They can now be spotted in 20 states across the country, flocks of Bird electric scooters from the company that has been dubbed the "Uber of scooters."
In partnership with cities and universities the rideshare company has seen an explosion in business over the past few months, but with success came controversy.
After growing concerns over public safety and locals angry about scooters cluttering their neighborhoods Bird may have a whole new problem to deal with.
Michael Leppert, 51, was showering upstairs when a thief entered his Indianapolis home. Leppert heard the noise and yelled "hello?" When he went downstairs he saw the door was open and his backpack, wallet, and laptop were missing.
Leppert's neighbor told him she saw a delivery man talking on the phone in his backyard before riding away on a scooter.
When Leppert contacted police they said they weren't interested in the scooter, so he reached out to Bird.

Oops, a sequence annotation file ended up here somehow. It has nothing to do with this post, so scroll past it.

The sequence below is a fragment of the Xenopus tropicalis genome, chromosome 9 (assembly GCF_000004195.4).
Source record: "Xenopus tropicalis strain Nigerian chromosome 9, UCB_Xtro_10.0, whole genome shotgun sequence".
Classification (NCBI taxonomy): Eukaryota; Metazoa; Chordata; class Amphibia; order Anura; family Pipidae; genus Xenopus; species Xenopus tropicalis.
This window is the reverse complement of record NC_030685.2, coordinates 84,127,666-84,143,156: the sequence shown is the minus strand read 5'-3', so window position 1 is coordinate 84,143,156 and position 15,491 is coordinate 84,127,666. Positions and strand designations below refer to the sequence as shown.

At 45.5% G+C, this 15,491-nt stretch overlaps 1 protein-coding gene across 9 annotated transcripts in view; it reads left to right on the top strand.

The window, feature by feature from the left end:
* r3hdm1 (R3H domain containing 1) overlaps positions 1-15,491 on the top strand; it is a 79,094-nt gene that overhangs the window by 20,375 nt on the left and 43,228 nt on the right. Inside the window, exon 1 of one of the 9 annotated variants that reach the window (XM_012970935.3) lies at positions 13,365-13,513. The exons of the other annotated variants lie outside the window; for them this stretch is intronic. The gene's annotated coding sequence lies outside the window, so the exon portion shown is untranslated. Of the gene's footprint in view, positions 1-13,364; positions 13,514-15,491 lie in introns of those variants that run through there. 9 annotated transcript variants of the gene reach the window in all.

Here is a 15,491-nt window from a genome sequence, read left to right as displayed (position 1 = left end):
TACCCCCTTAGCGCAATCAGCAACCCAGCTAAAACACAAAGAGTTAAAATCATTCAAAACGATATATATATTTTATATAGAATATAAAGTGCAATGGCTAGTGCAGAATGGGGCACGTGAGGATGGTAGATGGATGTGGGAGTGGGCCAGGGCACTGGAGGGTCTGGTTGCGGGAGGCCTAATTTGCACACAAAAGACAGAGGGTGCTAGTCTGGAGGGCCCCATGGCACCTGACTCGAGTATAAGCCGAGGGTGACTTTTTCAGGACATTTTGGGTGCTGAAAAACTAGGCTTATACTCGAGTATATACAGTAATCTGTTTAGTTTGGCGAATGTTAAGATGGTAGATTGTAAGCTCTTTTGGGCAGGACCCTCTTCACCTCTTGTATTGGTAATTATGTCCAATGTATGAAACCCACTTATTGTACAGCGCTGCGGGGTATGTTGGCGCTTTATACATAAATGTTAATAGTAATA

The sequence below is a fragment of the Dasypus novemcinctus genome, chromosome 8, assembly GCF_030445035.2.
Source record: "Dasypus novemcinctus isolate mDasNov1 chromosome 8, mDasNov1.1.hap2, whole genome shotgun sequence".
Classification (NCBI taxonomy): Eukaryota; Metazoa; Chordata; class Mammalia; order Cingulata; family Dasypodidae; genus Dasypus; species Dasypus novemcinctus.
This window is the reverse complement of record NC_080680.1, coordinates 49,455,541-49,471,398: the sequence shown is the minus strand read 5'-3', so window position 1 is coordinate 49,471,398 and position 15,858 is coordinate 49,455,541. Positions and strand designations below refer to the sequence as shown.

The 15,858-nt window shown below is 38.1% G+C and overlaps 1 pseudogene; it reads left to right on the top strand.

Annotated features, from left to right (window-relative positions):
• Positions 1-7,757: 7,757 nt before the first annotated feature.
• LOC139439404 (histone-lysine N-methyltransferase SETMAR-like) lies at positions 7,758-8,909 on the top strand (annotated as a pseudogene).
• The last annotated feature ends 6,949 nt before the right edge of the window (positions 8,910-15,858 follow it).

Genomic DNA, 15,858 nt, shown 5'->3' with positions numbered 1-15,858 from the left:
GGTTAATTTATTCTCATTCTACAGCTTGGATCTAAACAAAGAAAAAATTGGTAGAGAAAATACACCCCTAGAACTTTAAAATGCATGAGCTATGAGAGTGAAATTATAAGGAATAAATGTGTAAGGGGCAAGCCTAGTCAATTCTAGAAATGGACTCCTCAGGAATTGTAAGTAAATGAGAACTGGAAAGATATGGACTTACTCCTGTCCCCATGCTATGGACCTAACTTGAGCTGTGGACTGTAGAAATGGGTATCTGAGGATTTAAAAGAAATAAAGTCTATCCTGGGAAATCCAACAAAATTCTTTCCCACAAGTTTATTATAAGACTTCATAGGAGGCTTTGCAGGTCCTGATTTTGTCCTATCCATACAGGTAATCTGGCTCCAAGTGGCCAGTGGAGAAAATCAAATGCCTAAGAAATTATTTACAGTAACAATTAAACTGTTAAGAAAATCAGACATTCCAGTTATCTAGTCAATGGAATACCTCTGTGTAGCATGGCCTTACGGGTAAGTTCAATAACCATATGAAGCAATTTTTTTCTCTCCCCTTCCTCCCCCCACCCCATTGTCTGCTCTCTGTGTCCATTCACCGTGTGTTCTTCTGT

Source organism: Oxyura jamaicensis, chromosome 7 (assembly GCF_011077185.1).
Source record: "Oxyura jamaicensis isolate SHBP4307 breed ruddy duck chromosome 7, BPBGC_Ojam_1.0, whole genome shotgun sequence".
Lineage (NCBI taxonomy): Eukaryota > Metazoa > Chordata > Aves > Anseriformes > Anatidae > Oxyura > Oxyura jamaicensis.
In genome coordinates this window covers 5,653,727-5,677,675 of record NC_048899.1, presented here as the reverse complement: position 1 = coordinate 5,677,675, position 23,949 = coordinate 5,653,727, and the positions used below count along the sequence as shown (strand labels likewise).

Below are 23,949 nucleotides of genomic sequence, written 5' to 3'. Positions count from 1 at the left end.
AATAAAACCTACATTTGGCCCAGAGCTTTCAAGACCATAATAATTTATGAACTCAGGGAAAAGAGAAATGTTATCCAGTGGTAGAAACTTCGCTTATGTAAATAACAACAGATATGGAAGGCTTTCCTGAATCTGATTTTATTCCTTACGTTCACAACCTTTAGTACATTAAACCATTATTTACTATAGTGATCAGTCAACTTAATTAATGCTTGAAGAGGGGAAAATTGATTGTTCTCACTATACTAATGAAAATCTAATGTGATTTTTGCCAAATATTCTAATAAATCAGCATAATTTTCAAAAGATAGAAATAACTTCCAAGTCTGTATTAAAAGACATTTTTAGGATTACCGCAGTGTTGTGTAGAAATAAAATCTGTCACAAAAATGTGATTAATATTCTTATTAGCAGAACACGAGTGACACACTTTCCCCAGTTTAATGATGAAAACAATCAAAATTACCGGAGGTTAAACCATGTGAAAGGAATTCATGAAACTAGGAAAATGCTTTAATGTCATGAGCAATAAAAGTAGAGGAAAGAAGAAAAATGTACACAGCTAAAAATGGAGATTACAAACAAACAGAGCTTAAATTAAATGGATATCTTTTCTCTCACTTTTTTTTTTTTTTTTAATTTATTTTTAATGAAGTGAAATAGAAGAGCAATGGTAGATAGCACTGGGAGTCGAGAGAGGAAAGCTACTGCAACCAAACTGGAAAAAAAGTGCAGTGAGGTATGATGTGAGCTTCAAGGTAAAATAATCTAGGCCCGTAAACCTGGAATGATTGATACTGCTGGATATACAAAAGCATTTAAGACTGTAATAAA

To rent a Bird scooter users have to sign up for the app which requires personally identifiable information and keeps GPS data.
Bird asked Leppert for the time, location, and the direction which the thief left.
Unfortunately Bird couldn't help him get his property back. The company told Leppert they weren't able to give out customer information.
Though Bird did release a statement saying they were working with police.
We do not condone criminal behavior regardless of the mode of transportation that is used to commit the crime ... We are currently investigating the situation, and fully cooperating with local authorities during this process.
Although Leppert would like to get his stuff back he says he's more concerned about the future possibility of people using Bird scooters to commit crime.
"I’m hoping that they are interested enough to try to look into whether they can be helpful. I don’t know that they can, but I’d certainly think they have the technology to do it, so I hope they’re interested in helping.”
The story is not likely to dampen the growing popularity of the electric scooters in universities around the country.
But any further incidents and the polarizing service may soon face the same pressure for regulation or even outright banning that rideshares like Uber and Lyft have.
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